Labial–velar consonant

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Tongue shape

Labial–velar consonants are doubly articulated at the velum and the lips, such as [k͡p]. They are sometimes called "labiovelar consonants", a term that can also refer to labialized velars, such as [kʷ] and the approximant [w].

Doubly articulated labial-velars[edit]

Truly doubly articulated labial-velars include the stops [k͡p, ɡ͡b] and the nasal [ŋ͡m]. To pronounce them, one must attempt to say the velar consonants but then close their lips for the bilabial component, and then release the lips. While 90% of the occlusion overlaps, the onset of the velar occurs slightly before that of the labial, and the release of the labial occurs slightly after that of the velar so the preceding vowel sounds as if it were followed by a velar, and the following vowel sounds as if it were preceded by a labial. The order of the letters in ⟨k͡p⟩ and ⟨ɡ͡b⟩ is therefore not arbitrary but motivated by the phonetic details of the sounds.

Phonemic labial–velars occur in the majority of languages in West and Central Africa (for example in the name of Laurent Gbagbo, former president of Ivory Coast; they are found in many Niger–Congo languages as well as in the Ubangian, Chadic and Central Sudanic families), and are relatively common in the eastern end of New Guinea. In Southeast Asia, they occur in the Adu dialect of Nuosu (Yi), which aside from its isolated location, is unusual in having a relatively large inventory of labial-velar consonants, including the rare aspirated version: /k͡pʰ, k͡p, ɡ͡b, ᵑɡ͡b, ŋ͡m/.[1]

The Yele language of Rossel Island, Papua New Guinea, has both labial–velars and labial–alveolar consonants. Labial–velar stops and nasals also occur in Vietnamese but only word-finally.

IPA Description Example
Language Orthography IPA Meaning
k͡p voiceless labial–velar stop Logba ò-kpàyɔ̀ [ò-k͡pàjɔ̀] 'God'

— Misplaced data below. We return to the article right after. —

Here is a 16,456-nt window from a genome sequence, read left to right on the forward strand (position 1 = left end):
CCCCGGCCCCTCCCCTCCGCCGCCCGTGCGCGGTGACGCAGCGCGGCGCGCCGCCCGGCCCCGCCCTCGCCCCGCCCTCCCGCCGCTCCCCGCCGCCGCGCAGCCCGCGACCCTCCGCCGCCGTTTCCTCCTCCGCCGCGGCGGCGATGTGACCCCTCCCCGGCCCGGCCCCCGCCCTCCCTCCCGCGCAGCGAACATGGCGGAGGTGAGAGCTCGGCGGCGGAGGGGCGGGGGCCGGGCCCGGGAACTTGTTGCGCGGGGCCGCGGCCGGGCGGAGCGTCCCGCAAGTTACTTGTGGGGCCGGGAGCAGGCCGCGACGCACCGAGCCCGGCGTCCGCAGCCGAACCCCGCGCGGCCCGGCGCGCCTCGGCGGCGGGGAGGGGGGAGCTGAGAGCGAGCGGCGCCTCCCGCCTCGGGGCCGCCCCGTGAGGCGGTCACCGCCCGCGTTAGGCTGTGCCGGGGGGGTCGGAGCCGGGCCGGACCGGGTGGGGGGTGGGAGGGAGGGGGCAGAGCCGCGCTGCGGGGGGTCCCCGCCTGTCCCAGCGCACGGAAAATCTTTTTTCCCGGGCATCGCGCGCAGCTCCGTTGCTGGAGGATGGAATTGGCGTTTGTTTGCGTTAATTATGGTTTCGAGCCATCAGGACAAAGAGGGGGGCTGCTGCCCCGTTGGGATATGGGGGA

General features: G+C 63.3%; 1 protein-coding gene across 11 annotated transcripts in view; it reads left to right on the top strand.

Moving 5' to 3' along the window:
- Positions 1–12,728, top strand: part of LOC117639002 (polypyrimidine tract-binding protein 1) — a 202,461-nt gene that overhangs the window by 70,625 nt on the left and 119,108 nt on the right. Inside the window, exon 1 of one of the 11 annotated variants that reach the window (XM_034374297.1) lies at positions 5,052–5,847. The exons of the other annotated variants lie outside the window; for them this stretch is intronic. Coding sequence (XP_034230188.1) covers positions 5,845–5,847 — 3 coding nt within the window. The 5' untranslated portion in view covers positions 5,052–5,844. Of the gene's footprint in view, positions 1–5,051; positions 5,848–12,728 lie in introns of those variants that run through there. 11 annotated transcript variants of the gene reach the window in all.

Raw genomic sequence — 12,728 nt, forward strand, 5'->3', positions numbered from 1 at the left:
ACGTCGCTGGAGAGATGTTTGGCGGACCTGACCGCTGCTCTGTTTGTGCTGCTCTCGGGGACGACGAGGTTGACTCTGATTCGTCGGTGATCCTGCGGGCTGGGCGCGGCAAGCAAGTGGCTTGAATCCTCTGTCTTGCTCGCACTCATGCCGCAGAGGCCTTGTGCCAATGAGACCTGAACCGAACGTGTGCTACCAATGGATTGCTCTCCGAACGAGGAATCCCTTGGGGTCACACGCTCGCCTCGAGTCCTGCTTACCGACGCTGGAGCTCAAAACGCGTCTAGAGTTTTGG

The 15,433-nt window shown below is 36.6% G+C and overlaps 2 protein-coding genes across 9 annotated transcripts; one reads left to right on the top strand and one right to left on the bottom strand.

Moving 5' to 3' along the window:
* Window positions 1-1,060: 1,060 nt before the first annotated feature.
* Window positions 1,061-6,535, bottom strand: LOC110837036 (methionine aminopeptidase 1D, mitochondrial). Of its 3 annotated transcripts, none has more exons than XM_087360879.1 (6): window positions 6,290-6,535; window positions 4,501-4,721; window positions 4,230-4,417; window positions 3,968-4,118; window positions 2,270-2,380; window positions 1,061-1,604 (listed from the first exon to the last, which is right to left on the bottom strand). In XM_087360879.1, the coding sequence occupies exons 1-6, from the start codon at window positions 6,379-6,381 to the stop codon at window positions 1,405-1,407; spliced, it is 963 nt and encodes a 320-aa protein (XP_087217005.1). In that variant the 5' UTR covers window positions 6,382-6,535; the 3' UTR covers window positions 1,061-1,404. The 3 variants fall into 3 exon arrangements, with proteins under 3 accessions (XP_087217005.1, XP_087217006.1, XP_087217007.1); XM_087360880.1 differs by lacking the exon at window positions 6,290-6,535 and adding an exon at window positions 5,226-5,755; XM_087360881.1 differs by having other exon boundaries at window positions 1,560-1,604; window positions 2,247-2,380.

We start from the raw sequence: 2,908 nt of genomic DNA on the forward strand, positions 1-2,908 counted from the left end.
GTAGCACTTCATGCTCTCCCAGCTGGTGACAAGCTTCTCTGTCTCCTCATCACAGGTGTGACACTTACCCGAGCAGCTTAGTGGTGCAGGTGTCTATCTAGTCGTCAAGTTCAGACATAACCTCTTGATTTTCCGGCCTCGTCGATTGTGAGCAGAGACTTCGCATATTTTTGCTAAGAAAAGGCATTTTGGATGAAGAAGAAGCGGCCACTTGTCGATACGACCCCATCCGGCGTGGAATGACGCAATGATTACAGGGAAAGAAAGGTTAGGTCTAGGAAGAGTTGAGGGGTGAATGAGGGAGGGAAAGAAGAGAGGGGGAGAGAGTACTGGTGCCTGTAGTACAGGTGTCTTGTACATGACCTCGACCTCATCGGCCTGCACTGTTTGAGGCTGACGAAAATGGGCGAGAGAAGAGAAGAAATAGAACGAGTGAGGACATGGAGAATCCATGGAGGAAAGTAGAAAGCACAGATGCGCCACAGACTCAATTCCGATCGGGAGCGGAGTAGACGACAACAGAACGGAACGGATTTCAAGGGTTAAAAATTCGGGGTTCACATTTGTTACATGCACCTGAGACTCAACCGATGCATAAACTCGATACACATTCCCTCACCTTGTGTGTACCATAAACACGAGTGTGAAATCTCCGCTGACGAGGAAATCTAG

ɡ͡b voiced labial–velar stop Ewe Ewegbe [ɛβɛɡ͡be] 'the Ewe language'
ŋ͡m labial-velar nasal Vietnamese cung [kuŋ͡m] 'sector'

These sounds are clearly single consonants rather than consonant clusters. For example, Eggon contrasts /bɡ/, /ɡb/, and /ɡ͡b/. The following possibilities are possible if tone is ignored:

Single consonant Two-consonant sequence
pom to pound kba to dig
abu a dog bɡa to beat, to kill
aku a room ak͡pki a stomach
ɡom to break ɡ͡bɡa to grind
k͡pu to die kpu to kneel
ɡ͡bu to arrive ɡba to divide

Allophonic labial-velars are known from Vietnamese, where they are variants of the plain velar consonants /k/ and /ŋ/.

Similar phonemes[edit]

Doubly articulated labial-velars with labialization[edit]

Some languages, especially in Papua New Guinea and in Vanuatu, combine the labial–velar consonants with a labial–velar approximant release: [k͡pʷ], [ŋ͡mʷ]. The extinct language Volow had a prenasalised labial-velar stop with labialization [ᵑ͡ᵐɡ͡bʷ].[2]

IPA Description Example
Language Orthography IPA Meaning
k͡pʷ voiceless labial–velar stop with labialization Dorig rqa [rk͡pʷa][3] 'woman'
ŋ͡mʷ labial-velar nasal with labialization Vurës ē [ɪŋ͡mʷ] 'house'
ᵑ͡ᵐɡ͡bʷ prenasalized voiced labial–velar stop with labialization Volow n-leevēn [nlɛᵑᵐɡ͡bʷɛβɪn] 'woman'

Other variants[edit]

Labial–velar stops also occur as ejective [k͡pʼ] and implosive [ɠ͡ɓ] (often written ⟨ɡ͡ɓ⟩); Floyd (1981) reports a voiceless implosive [ƙ͜ƥ] from Igbo. There may be voiced labio-velar approximants in languages like Japanese. Bilabial clicks are sometimes considered to be labial–velar consonants as well, but the velar articulation is part of the airstream mechanism.

Notation[edit]

For transcribing these sounds ligatures can occasionally be seen instead of digraphs with a tie bar:

Labial velars.png

Note that, although such symbols are readily understood, they are not sanctioned by the IPA, and have no Unicode values. They can, however, be specified as the way an OpenType font displays gb and kp digraphs.

See also[edit]

Notes[edit]

  1. ^ Hajek, Jhon (2006). "On doubly articulated labial-velar stops and nasals in Tibeto-Burman". Linguistics of the Tibeto-Burman area (29.2): 127-130. 
  2. ^ See p.116 of: François, Alexandre (2005), "A typological overview of Mwotlap, an Oceanic language of Vanuatu", Linguistic Typology, 9 (1): 115–146, doi:10.1515/lity.2005.9.1.115 .
  3. ^ See pp.429-430 of: François, Alexandre (2010), "Phonotactics and the prestopped velar lateral of Hiw: Resolving the ambiguity of a complex segment", Phonology, 27 (3): 393–434, doi:10.1017/s0952675710000205 

References[edit]